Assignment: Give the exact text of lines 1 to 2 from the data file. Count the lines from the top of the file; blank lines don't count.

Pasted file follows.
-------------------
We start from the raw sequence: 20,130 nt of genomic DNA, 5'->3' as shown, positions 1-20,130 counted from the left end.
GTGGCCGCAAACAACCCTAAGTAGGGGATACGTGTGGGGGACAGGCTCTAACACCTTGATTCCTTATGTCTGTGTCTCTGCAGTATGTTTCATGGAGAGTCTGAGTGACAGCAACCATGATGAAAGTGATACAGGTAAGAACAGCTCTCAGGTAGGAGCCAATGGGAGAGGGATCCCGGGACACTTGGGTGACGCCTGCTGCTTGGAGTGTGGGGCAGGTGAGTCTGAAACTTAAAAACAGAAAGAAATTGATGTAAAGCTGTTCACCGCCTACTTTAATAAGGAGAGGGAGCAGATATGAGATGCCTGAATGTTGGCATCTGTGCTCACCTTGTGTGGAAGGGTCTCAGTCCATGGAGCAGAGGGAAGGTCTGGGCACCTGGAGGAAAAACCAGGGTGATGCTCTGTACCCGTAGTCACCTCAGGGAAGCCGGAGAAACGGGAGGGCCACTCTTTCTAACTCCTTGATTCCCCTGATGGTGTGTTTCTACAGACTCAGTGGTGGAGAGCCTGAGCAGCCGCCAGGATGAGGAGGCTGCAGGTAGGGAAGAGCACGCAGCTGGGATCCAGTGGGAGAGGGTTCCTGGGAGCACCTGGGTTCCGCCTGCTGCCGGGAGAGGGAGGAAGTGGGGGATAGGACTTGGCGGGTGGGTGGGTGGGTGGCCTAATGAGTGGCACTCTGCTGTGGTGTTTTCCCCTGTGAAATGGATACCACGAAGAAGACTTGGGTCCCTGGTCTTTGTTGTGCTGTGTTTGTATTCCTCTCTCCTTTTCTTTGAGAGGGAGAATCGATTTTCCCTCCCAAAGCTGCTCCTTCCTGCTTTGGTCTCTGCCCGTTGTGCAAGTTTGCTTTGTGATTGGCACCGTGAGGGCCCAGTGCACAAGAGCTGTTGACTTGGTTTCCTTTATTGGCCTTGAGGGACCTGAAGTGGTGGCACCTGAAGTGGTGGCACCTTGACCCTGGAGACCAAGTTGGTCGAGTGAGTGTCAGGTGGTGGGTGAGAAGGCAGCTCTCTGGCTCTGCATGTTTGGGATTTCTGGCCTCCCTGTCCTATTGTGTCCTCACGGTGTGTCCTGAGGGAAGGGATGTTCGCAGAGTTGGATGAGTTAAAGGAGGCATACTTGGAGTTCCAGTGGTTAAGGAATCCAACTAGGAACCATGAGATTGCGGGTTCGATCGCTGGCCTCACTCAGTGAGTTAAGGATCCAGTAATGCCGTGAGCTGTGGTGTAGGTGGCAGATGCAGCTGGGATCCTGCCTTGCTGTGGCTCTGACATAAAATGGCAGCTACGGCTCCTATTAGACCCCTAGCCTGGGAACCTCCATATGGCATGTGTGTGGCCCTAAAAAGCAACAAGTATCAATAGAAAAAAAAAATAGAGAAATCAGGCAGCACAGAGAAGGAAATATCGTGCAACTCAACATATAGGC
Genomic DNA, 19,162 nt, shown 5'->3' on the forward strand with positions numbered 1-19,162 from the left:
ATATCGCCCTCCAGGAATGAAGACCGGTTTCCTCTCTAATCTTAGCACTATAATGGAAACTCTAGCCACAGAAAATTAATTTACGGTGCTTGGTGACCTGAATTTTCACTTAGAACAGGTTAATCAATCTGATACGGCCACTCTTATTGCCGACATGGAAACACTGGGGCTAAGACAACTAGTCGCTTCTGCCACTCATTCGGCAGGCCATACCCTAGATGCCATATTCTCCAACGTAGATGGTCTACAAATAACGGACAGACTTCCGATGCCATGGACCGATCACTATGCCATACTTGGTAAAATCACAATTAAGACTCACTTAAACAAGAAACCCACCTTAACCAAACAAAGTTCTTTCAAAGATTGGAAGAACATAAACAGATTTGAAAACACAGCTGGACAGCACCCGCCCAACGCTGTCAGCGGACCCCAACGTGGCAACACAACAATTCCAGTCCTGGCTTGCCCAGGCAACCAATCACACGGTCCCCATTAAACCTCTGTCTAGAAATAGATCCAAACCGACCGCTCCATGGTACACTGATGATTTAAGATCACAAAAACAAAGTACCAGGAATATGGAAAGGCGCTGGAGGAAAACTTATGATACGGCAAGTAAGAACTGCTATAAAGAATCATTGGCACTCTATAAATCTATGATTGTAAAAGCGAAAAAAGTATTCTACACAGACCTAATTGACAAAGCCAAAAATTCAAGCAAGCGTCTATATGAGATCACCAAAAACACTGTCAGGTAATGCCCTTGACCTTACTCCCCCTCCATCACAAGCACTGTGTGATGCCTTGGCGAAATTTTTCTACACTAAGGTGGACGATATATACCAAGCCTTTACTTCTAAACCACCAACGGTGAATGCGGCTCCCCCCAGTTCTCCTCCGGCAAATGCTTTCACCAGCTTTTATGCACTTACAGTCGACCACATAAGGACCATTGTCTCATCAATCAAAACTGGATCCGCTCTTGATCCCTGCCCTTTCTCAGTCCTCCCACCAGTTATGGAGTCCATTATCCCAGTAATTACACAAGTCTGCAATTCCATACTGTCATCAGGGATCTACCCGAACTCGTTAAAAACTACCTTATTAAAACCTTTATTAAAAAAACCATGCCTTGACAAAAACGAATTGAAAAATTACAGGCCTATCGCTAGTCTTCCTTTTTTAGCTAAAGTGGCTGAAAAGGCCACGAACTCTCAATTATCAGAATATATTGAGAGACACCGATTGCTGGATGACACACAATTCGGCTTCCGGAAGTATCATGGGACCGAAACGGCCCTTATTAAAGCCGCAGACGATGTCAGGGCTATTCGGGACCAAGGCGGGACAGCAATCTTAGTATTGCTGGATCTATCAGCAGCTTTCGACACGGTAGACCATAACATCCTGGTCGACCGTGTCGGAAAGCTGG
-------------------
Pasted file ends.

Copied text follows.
We start from the raw sequence: 20,130 nt of genomic DNA, 5'->3' as shown, positions 1-20,130 counted from the left end.
GTGGCCGCAAACAACCCTAAGTAGGGGATACGTGTGGGGGACAGGCTCTAACACCTTGATTCCTTATGTCTGTGTCTCTGCAGTATGTTTCATGGAGAGTCTGAGTGACAGCAACCATGATGAAAGTGATACAGGTAAGAACAGCTCTCAGGTAGGAGCCAATGGGAGAGGGATCCCGGGACACTTGGGTGACGCCTGCTGCTTGGAGTGTGGGGCAGGTGAGTCTGAAACTTAAAAACAGAAAGAAATTGATGTAAAGCTGTTCACCGCCTACTTTAATAAGGAGAGGGAGCAGATATGAGATGCCTGAATGTTGGCATCTGTGCTCACCTTGTGTGGAAGGGTCTCAGTCCATGGAGCAGAGGGAAGGTCTGGGCACCTGGAGGAAAAACCAGGGTGATGCTCTGTACCCGTAGTCACCTCAGGGAAGCCGGAGAAACGGGAGGGCCACTCTTTCTAACTCCTTGATTCCCCTGATGGTGTGTTTCTACAGACTCAGTGGTGGAGAGCCTGAGCAGCCGCCAGGATGAGGAGGCTGCAGGTAGGGAAGAGCACGCAGCTGGGATCCAGTGGGAGAGGGTTCCTGGGAGCACCTGGGTTCCGCCTGCTGCCGGGAGAGGGAGGAAGTGGGGGATAGGACTTGGCGGGTGGGTGGGTGGGTGGCCTAATGAGTGGCACTCTGCTGTGGTGTTTTCCCCTGTGAAATGGATACCACGAAGAAGACTTGGGTCCCTGGTCTTTGTTGTGCTGTGTTTGTATTCCTCTCTCCTTTTCTTTGAGAGGGAGAATCGATTTTCCCTCCCAAAGCTGCTCCTTCCTGCTTTGGTCTCTGCCCGTTGTGCAAGTTTGCTTTGTGATTGGCACCGTGAGGGCCCAGTGCACAAGAGCTGTTGACTTGGTTTCCTTTATTGGCCTTGAGGGACCTGAAGTGGTGGCACCTGAAGTGGTGGCACCTTGACCCTGGAGACCAAGTTGGTCGAGTGAGTGTCAGGTGGTGGGTGAGAAGGCAGCTCTCTGGCTCTGCATGTTTGGGATTTCTGGCCTCCCTGTCCTATTGTGTCCTCACGGTGTGTCCTGAGGGAAGGGATGTTCGCAGAGTTGGATGAGTTAAAGGAGGCATACTTGGAGTTCCAGTGGTTAAGGAATCCAACTAGGAACCATGAGATTGCGGGTTCGATCGCTGGCCTCACTCAGTGAGTTAAGGATCCAGTAATGCCGTGAGCTGTGGTGTAGGTGGCAGATGCAGCTGGGATCCTGCCTTGCTGTGGCTCTGACATAAAATGGCAGCTACGGCTCCTATTAGACCCCTAGCCTGGGAACCTCCATATGGCATGTGTGTGGCCCTAAAAAGCAACAAGTATCAATAGAAAAAAAAAATAGAGAAATCAGGCAGCACAGAGAAGGAAATATCGTGCAACTCAACATATAGGC